Images that are linked to without a description part in the link, like ‘[[file:img.jpg]]’ or ‘[[./img.jpg]]’ will be inserted into the PDF output file resulting from LaTeX processing. Org will use an \includegraphics macro to insert the image3.

You can specify specify image width or height with, respectively, :width and :height attributes. It is also possible to add any other option with the :options attribute, as shown in the following example:

     #+ATTR_LATEX: :width 5cm :options angle=90

If you need a specific command for the caption, use :caption attribute. It will override standard #+CAPTION value, if any.

     #+ATTR_LATEX: :caption \bicaption{HeadingA}{HeadingB}

If you have specified a caption as described in Images and tables, the picture will be wrapped into a figure environment and thus become a floating element. You can also ask Org to export an image as a float without specifying caption by setting the :float attribute. You may also set it to:

To modify the placement option of any floating environment, set the placement attribute.
     #+ATTR_LATEX: :float wrap :width 0.38\textwidth :placement {r}{0.4\textwidth}

If the :comment-include attribute is set to a non-nil value, the LaTeX \includegraphics macro will be commented out.

Plain lists in LaTeX export

Plain lists accept two optional attributes: :environment and :options. The first one allows the use of a non-standard environment (e.g., ‘inparaenum’). The second one specifies additional arguments for that environment.

     #+ATTR_LATEX: :environment compactitem :options [$\circ$]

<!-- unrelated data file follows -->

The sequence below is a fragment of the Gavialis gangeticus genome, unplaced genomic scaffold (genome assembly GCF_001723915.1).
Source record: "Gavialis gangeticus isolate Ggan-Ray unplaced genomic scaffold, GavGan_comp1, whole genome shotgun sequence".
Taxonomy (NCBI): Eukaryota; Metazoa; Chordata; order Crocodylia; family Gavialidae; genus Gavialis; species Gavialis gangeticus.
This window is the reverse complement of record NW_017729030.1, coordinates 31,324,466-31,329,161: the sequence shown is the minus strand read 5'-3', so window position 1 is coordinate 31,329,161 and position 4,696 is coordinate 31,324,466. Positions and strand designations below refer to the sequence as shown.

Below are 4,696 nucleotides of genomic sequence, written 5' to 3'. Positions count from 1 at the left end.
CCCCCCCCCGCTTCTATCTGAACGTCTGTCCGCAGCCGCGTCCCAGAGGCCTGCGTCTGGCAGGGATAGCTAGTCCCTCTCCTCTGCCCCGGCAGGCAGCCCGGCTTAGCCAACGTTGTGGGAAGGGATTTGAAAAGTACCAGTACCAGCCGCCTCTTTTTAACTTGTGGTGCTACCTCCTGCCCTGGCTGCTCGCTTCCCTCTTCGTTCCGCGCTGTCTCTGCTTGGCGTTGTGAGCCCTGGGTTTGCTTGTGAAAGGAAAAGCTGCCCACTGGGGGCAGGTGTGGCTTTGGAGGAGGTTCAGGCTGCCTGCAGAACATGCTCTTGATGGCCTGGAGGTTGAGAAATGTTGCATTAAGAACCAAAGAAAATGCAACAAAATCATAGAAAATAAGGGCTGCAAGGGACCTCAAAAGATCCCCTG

- you need ``paralist'' package to reproduce this example.
Source blocks in LaTeX export

In addition to syntax defined in Literal examples, names and captions (see Images and tables), source blocks also accept a :float attribute. You may set it to:

     #+ATTR_LATEX: :float nil
     #+BEGIN_SRC emacs-lisp
     Code that may not fit in a single page.
Special blocks in LaTeX export

In LaTeX back-end, special blocks become environments of the same name. Value of :options attribute will be appended as-is to that environment's opening string. For example:

     We demonstrate how to solve the Syracuse problem.
     #+ATTR_LATEX: :options [Proof of important theorem]
     Therefore, any even number greater than 2 is the sum of two primes.


     We demonstrate how to solve the Syracuse problem.
     \begin{proof}[Proof of important theorem]
     Therefore, any even number greater than 2 is the sum of two primes.

If you need to insert a specific caption command, use :caption attribute. It will override standard #+CAPTION value, if any. For example:

     #+ATTR_LATEX: :caption \MyCaption{HeadingA}
Horizontal rules

Width and thickness of a given horizontal rule can be controlled with, respectively, :width and :thickness attributes:

     #+ATTR_LATEX: :width .6\textwidth :thickness 0.8pt


[1] Requires adding the tabularx package to org-latex-packages-alist.

[2] Requires adding the tabu package to org-latex-packages-alist.

[3] In the case of TikZ ( images, it will become an \input macro wrapped within a tikzpicture environment.